Meander Valley Council's classification could have mislead people over Teen Challenge rehab centre

SCHOOL SITE: The former Meander Primary School which is leased to Teen Challenge Tasmania. Picture: Paul Scambler
SCHOOL SITE: The former Meander Primary School which is leased to Teen Challenge Tasmania. Picture: Paul Scambler

A “misdescription” by the Meander Valley Council, regarding a drug rehabilitation facility at Meander, could be why more people did not get involved in the planning process, according to documents from the Resource Management and Planning Appeal Tribunal.

On June 8 the tribunal ruled that the permit given to Teen Challenge Tasmania to create Home of Hope, a residential service for women and their children, was not valid.

The council’s decision to approve the facility was appealed by Bronte Booth’s Timber World, and financially supported by fundraising from the Meander Area Residents and Ratepayers Association.

The appeal was upheld on the belief that the counciul had incorrectly categorised the facility as hospital services, not residential services and that the notice given by the council inaccurately specified the content of the development application.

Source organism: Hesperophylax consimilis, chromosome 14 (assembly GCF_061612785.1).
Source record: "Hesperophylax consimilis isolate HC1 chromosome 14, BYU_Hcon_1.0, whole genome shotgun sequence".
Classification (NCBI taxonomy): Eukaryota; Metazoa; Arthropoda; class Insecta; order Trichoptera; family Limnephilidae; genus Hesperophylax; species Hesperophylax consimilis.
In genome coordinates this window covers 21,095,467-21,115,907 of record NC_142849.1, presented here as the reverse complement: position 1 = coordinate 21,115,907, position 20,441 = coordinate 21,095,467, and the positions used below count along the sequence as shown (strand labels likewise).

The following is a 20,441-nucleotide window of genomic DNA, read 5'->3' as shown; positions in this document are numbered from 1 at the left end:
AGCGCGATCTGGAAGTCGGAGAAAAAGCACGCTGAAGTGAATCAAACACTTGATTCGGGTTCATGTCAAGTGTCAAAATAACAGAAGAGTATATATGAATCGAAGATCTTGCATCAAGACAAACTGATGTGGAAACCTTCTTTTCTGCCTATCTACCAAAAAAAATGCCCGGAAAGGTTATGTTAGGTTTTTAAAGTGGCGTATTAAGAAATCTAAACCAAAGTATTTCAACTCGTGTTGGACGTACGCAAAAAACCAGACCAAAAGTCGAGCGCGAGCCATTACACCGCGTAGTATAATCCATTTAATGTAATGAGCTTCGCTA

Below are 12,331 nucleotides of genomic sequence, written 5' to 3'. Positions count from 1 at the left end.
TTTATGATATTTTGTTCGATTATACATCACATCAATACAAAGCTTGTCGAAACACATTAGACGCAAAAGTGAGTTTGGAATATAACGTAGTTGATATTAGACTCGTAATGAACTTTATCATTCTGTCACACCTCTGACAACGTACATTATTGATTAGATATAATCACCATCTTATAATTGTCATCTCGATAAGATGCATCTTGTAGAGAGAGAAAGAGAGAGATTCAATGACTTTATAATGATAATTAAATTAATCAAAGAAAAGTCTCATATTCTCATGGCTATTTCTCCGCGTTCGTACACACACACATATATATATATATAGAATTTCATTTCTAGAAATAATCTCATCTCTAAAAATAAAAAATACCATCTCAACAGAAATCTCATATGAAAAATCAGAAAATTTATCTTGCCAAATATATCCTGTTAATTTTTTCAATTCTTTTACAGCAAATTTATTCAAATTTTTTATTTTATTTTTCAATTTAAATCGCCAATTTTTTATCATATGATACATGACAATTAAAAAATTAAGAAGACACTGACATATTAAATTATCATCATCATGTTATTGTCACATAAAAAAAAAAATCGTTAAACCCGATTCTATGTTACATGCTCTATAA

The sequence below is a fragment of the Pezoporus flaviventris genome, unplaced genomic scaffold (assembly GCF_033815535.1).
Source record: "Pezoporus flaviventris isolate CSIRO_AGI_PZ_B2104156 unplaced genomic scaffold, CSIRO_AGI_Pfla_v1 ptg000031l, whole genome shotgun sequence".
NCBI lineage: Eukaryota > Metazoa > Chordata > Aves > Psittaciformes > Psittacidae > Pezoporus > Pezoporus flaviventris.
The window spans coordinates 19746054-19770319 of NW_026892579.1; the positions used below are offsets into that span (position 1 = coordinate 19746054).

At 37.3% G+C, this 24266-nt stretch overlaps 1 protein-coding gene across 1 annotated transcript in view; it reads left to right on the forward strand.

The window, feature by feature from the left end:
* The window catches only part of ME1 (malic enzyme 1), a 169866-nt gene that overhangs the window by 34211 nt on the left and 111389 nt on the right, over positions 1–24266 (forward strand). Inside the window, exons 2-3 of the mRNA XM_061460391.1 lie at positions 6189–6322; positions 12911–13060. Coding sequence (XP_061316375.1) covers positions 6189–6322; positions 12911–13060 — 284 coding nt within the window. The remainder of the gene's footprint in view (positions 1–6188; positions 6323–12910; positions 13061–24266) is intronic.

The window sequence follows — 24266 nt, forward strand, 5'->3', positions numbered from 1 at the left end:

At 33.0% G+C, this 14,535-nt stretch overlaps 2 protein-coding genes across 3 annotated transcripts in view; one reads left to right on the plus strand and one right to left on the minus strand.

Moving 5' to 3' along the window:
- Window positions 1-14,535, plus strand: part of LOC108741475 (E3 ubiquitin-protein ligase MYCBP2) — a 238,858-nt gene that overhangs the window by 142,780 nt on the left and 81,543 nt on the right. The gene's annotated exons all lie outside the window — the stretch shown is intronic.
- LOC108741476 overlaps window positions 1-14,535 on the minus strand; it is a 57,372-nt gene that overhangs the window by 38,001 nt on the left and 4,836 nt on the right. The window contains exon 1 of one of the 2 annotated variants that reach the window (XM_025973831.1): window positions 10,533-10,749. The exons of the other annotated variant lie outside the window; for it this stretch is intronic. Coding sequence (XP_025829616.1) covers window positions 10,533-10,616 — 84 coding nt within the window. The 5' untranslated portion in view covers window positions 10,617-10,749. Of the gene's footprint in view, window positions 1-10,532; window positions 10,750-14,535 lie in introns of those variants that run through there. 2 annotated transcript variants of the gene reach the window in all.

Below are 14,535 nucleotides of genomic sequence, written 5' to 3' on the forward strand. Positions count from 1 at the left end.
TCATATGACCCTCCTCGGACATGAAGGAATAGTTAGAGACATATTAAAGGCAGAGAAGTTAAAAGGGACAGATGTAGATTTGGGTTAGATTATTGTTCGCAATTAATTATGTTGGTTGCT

The tribunal’s ruling said the council was required to accept that there would not be inpatients as it was a “factual assertion” and solely within Teen Challenge’s knowledge.

“Council ignored that material and put its own gloss on the unambiguous submission of the developers as to what was proposed,” the tribunal said.

“All of the content (of the development application) points to a service providing a program offering lifestyle support. The live in nature of the program does not morph the residents undertaking the program into in-patients receiving heath services.”

The tribunal also accepted the submission from Timber World that the council was in error when it issued the planning notice.

“The Appellant contends that the misdescription would or could mislead or deflect attention from the substantive proposal and may not excite an interest in those persons who may wish to find out more about the proposal in circumstances where they might have, had an accurate and correct description been provided,” the ruling said. 

“There is a relevant difference in the way in which the notice describes the proposal, and the way the proposal itself is described in the application.”

RMPAT also said it was correct for Timber World to draw attention to the religious or spiritual component of the program because it served to distinguish the use from activities ordinarily associated with the provision of health services.